lyophilized cobra venom. There was also tiger-snake venom, nasty stuff,
another neurotoxin. I didn't understand why the hell they wanted it poisoned
one, anyway. I got the feeling I was dealing with James Bond types just
looking for more gadgets. They liked that a lot, a very handy device.

Q: That's it pretty sophisticated weapon, though were there others that were
more subtle?
A: Yes. It was, again, hypothetical: What do you do if you're stuck in a place
and you're surrounded by hostile, sex-crazed, Albanian dwarfs or savage
cabbage butterflies? It was a brain-storm session. I had said, "Flame
weapons are mighty damn effective psychologically. There must be a way to
make it pocket-size one." That was very intriguing to then. But the
conventional systems we had required a lot of mechanical junk. Anyway,
what I came up with was a very, very simple system, which I'd rather not de-
scribe, because I don't want to take responsibility for the next skyjacking. It
was about the size of a battery-operated vibrator. When you pulled the
trigger, you got a jet of flame that was respectable, let's put it that way. And I
say jet because it made a roar and covered an area of 20 feet. It would burn
you badly if you were standing in front of it but, as I said, it made a lot of
noise and was psychological) devastating. The thing that they really (lug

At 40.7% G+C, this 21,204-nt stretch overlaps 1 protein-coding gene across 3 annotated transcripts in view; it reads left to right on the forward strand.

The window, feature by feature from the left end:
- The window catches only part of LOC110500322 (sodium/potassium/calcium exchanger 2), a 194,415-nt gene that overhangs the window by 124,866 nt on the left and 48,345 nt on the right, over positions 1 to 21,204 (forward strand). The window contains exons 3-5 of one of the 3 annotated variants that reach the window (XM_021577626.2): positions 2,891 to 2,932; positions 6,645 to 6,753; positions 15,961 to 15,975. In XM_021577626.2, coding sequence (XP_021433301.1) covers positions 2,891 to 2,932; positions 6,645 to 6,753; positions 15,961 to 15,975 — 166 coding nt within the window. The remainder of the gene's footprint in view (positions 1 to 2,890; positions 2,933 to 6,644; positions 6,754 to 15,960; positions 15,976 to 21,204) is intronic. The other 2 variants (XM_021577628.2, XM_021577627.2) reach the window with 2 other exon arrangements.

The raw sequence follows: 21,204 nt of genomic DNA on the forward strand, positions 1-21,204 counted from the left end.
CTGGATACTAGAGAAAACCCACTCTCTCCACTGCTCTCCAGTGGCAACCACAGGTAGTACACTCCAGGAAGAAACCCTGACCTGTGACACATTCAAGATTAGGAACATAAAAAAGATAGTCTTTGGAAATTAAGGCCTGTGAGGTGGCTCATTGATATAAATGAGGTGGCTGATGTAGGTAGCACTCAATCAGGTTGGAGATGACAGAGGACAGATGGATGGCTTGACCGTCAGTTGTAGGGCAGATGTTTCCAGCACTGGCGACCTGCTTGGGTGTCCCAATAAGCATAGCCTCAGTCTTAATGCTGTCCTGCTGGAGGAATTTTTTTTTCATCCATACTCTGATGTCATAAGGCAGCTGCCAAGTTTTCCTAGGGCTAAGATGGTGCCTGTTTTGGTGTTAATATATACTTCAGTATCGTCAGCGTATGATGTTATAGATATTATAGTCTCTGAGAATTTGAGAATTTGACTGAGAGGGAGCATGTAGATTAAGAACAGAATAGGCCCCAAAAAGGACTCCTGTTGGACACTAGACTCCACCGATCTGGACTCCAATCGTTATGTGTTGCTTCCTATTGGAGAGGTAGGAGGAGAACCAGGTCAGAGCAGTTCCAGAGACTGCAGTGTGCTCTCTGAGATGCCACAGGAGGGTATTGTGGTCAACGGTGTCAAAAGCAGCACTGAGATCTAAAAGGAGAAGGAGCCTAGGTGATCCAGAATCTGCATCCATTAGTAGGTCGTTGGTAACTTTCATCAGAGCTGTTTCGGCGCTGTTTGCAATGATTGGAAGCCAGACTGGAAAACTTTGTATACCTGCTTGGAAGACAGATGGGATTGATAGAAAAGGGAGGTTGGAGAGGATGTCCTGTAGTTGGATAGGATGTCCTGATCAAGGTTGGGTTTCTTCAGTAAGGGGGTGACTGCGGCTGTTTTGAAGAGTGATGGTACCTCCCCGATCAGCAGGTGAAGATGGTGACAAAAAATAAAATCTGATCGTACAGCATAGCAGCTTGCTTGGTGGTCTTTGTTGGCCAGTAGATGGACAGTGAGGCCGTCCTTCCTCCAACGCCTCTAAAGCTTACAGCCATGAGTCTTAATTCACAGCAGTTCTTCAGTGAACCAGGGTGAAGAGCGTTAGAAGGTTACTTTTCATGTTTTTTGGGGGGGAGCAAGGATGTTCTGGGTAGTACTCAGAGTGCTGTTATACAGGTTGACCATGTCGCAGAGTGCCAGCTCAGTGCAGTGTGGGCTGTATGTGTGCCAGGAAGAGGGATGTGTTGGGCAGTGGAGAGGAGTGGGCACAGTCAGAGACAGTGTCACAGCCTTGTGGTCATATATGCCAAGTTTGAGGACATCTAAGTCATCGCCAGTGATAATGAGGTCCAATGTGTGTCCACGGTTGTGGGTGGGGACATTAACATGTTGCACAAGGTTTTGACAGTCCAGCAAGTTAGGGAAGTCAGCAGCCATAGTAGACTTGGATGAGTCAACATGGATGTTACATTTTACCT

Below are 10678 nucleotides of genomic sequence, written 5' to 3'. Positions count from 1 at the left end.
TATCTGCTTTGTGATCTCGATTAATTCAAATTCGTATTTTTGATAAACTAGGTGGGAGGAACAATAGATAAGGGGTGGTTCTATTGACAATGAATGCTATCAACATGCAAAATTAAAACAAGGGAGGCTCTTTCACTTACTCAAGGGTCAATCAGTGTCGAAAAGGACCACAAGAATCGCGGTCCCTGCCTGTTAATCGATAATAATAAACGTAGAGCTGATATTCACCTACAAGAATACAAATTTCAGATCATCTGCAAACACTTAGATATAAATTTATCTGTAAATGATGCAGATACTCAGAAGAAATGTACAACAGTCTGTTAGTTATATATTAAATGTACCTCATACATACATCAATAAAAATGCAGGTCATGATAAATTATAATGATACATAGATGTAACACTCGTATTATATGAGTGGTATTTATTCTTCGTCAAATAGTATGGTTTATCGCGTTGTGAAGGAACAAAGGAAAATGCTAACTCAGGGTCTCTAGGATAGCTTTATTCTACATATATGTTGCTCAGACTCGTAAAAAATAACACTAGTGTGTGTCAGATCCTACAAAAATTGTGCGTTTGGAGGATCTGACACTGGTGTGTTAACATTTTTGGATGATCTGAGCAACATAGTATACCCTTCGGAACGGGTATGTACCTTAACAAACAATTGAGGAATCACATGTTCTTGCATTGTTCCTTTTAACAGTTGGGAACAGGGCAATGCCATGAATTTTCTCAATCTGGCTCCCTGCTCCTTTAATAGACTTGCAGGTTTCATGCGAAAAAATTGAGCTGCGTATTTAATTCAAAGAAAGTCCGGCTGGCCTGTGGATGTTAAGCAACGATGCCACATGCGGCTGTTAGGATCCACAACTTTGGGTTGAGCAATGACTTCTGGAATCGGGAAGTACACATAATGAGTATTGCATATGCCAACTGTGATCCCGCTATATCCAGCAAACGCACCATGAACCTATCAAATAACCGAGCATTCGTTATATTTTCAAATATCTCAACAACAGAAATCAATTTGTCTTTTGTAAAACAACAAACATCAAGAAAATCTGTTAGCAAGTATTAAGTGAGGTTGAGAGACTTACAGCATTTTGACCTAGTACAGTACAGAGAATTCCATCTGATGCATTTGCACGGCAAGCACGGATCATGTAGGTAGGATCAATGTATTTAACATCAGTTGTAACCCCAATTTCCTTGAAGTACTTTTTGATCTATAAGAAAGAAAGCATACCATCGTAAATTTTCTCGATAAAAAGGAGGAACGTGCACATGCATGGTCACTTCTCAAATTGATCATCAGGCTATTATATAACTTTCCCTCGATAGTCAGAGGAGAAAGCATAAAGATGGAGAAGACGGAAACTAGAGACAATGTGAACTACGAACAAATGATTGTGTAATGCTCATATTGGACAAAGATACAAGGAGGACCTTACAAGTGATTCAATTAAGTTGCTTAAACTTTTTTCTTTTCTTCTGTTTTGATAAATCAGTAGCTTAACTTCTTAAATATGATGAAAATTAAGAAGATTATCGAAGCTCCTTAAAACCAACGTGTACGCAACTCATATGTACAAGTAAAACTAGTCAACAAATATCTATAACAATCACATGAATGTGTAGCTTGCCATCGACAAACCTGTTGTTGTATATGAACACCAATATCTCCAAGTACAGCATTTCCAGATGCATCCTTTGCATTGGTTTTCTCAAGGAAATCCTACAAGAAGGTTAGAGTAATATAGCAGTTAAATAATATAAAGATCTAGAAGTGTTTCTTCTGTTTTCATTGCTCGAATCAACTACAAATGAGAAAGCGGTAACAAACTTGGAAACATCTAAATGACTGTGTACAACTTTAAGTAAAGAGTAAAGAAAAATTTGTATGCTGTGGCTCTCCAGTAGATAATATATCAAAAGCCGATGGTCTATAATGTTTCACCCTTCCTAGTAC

about it was that you could disassemble it quickly, throw it into )'Our luggage
and carry it anywhere. To the authorities, it was nothing. A couple of hunks of
metal you could say were part of the support for your jockstrap. They'd never
suspect that it was it firearm of the first order,

Q: That must be taking us close to the end of that type of work for you.
A: Yes. There was one last major job that was a very rush program for a
barometrically operated bomb that released cyanide gas, rather than
exploding. It was to be very small, "as small as practical to wipe out a
commercial-size airliner"-that's a quote from my contact. The emphasis was
that it be something they wouldn't discover after the plane crashed. So I built
one into a domestically available aerosol deodorant call, with a barometric
switch, two batteries, a miniature blasting cap that shattered an ampoule of
[deleted] in a casing of [deleted]. I delivered two of those and they had asked
specifically that the deodorant calls be from domestic sources. They were set
to go off at 5000 feet and I have no idea what they did with them.

Q: You say that was your last job. What made you decide to stop working for
the agency?
A: I have not touched on the fact that things were changing with me
psychologically. The real change was initiated when I started with the
firearms company,. First of all, I had met and fallen in love with [deleted], my
lab assistant, ail(] we got married. And I really didn't want to make any more
weapons. Although I was originally enchanted by the 'James Bond macho
trip, it had worn out and I was much more interested in living, than I was in
building things to kill people, including myself. I don't believe I mentioned,
either, that I have very .nearly blown myself away a few times.



Q: Did you ever find yourself paranoid, thinking that maybe it wasn't an
accident?
A: Of course, but you have to watch yourself or you'll go crazy. The one time I
was really suspicious was when I developed a miniature white-phosphorus
grenade. It was loaded with powdered aluminum to give the fireball a better
spread. Nifty little thing. Anyway, I ordered some six-second grenade fuses. A